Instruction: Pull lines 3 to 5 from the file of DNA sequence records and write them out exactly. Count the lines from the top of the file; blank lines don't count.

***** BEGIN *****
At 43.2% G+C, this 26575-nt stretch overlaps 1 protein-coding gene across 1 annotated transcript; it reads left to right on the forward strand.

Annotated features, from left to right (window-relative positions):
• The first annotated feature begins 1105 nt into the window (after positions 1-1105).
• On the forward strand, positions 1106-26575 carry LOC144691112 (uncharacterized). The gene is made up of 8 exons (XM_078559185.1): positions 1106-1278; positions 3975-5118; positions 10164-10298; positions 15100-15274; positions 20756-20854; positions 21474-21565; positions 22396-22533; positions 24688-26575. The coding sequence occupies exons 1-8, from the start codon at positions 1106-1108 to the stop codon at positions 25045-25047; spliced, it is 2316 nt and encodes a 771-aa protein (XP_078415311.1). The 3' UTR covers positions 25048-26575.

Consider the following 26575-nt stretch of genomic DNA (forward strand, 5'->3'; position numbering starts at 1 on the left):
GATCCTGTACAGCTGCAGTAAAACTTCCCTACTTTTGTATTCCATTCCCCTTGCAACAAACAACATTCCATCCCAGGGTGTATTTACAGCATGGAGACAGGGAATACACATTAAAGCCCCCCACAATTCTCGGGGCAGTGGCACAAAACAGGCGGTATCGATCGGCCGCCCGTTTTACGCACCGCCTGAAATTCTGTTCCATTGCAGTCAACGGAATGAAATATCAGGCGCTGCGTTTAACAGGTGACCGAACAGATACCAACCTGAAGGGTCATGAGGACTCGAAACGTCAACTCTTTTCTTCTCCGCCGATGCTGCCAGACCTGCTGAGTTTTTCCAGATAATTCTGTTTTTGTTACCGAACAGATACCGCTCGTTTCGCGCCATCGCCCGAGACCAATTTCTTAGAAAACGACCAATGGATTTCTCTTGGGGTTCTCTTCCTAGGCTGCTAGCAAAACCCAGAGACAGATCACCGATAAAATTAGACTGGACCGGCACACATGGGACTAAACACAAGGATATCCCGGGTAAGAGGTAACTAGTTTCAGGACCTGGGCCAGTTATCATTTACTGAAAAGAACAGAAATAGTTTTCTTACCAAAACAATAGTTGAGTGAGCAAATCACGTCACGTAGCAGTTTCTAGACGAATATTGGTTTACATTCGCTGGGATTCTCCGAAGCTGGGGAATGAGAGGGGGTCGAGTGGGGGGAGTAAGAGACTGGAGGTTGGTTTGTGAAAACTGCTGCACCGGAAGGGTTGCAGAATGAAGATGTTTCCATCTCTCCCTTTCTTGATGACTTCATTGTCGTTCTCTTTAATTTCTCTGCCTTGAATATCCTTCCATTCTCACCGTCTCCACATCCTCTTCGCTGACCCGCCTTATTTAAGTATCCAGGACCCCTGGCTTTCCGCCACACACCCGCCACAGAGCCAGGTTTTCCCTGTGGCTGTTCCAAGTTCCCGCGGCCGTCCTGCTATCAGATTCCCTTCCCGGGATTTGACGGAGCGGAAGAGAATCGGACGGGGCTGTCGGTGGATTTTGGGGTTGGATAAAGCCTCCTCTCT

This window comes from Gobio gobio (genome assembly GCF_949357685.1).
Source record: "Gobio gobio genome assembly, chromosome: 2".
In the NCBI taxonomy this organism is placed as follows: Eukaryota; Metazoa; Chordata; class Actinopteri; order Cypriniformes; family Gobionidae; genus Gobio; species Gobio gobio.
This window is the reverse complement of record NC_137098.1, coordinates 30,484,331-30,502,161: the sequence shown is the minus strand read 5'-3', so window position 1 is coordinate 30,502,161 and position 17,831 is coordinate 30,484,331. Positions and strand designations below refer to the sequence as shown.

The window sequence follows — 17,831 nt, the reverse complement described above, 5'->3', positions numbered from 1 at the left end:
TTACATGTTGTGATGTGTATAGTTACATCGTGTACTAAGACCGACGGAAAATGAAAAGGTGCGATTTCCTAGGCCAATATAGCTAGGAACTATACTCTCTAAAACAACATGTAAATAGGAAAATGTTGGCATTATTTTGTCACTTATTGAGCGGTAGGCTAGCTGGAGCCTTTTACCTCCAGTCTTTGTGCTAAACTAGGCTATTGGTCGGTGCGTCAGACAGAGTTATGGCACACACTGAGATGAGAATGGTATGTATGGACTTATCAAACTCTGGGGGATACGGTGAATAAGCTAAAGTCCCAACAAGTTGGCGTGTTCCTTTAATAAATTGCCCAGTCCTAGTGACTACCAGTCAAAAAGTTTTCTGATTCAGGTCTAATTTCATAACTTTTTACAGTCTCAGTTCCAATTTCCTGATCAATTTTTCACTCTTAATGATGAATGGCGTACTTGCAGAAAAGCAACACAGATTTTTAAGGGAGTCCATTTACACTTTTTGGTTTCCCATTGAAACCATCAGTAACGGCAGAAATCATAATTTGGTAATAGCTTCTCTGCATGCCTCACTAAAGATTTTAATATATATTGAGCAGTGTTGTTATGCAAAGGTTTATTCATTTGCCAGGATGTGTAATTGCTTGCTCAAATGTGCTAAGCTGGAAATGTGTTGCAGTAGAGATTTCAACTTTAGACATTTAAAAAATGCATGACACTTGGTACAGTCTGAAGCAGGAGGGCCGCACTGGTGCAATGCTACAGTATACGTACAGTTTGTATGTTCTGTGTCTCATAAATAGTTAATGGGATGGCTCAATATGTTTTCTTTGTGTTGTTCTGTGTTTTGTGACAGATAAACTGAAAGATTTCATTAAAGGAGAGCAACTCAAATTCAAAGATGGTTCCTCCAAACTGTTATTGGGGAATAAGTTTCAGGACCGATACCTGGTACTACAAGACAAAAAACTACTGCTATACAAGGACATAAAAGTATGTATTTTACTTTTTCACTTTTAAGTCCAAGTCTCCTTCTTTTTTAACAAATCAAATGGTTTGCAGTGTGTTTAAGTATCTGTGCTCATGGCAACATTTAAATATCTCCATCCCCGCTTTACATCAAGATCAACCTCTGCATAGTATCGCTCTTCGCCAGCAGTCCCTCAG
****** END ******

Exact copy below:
• The first annotated feature begins 1105 nt into the window (after positions 1-1105).
• On the forward strand, positions 1106-26575 carry LOC144691112 (uncharacterized). The gene is made up of 8 exons (XM_078559185.1): positions 1106-1278; positions 3975-5118; positions 10164-10298; positions 15100-15274; positions 20756-20854; positions 21474-21565; positions 22396-22533; positions 24688-26575. The coding sequence occupies exons 1-8, from the start codon at positions 1106-1108 to the stop codon at positions 25045-25047; spliced, it is 2316 nt and encodes a 771-aa protein (XP_078415311.1). The 3' UTR covers positions 25048-26575.

Consider the following 26575-nt stretch of genomic DNA (forward strand, 5'->3'; position numbering starts at 1 on the left):